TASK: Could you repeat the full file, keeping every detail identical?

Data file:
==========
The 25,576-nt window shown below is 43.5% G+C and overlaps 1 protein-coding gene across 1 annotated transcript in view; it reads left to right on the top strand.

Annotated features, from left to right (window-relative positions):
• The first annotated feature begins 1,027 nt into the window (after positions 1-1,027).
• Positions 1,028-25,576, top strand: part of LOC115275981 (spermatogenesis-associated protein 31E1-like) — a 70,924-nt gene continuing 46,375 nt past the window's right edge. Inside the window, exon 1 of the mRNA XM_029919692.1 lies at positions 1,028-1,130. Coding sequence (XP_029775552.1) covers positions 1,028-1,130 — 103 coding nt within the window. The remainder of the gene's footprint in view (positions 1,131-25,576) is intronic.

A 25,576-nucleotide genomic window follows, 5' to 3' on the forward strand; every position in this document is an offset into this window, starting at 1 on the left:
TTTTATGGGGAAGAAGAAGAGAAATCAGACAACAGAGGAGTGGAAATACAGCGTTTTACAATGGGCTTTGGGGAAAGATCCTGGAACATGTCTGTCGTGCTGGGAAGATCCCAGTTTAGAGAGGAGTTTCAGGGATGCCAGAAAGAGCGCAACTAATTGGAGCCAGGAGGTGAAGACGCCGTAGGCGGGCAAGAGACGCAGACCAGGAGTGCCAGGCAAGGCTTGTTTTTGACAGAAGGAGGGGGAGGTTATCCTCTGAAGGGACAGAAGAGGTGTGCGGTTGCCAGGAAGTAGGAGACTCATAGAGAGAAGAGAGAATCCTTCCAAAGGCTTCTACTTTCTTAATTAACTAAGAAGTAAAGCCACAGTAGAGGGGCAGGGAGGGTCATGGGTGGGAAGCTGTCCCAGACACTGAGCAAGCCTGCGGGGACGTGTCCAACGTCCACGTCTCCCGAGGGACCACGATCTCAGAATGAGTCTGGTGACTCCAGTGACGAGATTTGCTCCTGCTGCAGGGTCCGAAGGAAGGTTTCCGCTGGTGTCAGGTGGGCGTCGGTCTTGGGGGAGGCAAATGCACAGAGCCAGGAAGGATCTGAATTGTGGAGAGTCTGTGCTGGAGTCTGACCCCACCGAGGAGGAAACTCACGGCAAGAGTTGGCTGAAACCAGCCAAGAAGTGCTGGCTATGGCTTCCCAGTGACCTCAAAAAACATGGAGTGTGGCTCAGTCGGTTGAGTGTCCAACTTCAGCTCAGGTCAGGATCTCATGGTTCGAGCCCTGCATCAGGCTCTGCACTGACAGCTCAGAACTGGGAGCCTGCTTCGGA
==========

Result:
The 25,576-nt window shown below is 43.5% G+C and overlaps 1 protein-coding gene across 1 annotated transcript in view; it reads left to right on the top strand.

Annotated features, from left to right (window-relative positions):
• The first annotated feature begins 1,027 nt into the window (after positions 1-1,027).
• Positions 1,028-25,576, top strand: part of LOC115275981 (spermatogenesis-associated protein 31E1-like) — a 70,924-nt gene continuing 46,375 nt past the window's right edge. Inside the window, exon 1 of the mRNA XM_029919692.1 lies at positions 1,028-1,130. Coding sequence (XP_029775552.1) covers positions 1,028-1,130 — 103 coding nt within the window. The remainder of the gene's footprint in view (positions 1,131-25,576) is intronic.

A 25,576-nucleotide genomic window follows, 5' to 3' on the forward strand; every position in this document is an offset into this window, starting at 1 on the left:
TTTTATGGGGAAGAAGAAGAGAAATCAGACAACAGAGGAGTGGAAATACAGCGTTTTACAATGGGCTTTGGGGAAAGATCCTGGAACATGTCTGTCGTGCTGGGAAGATCCCAGTTTAGAGAGGAGTTTCAGGGATGCCAGAAAGAGCGCAACTAATTGGAGCCAGGAGGTGAAGACGCCGTAGGCGGGCAAGAGACGCAGACCAGGAGTGCCAGGCAAGGCTTGTTTTTGACAGAAGGAGGGGGAGGTTATCCTCTGAAGGGACAGAAGAGGTGTGCGGTTGCCAGGAAGTAGGAGACTCATAGAGAGAAGAGAGAATCCTTCCAAAGGCTTCTACTTTCTTAATTAACTAAGAAGTAAAGCCACAGTAGAGGGGCAGGGAGGGTCATGGGTGGGAAGCTGTCCCAGACACTGAGCAAGCCTGCGGGGACGTGTCCAACGTCCACGTCTCCCGAGGGACCACGATCTCAGAATGAGTCTGGTGACTCCAGTGACGAGATTTGCTCCTGCTGCAGGGTCCGAAGGAAGGTTTCCGCTGGTGTCAGGTGGGCGTCGGTCTTGGGGGAGGCAAATGCACAGAGCCAGGAAGGATCTGAATTGTGGAGAGTCTGTGCTGGAGTCTGACCCCACCGAGGAGGAAACTCACGGCAAGAGTTGGCTGAAACCAGCCAAGAAGTGCTGGCTATGGCTTCCCAGTGACCTCAAAAAACATGGAGTGTGGCTCAGTCGGTTGAGTGTCCAACTTCAGCTCAGGTCAGGATCTCATGGTTCGAGCCCTGCATCAGGCTCTGCACTGACAGCTCAGAACTGGGAGCCTGCTTCGGA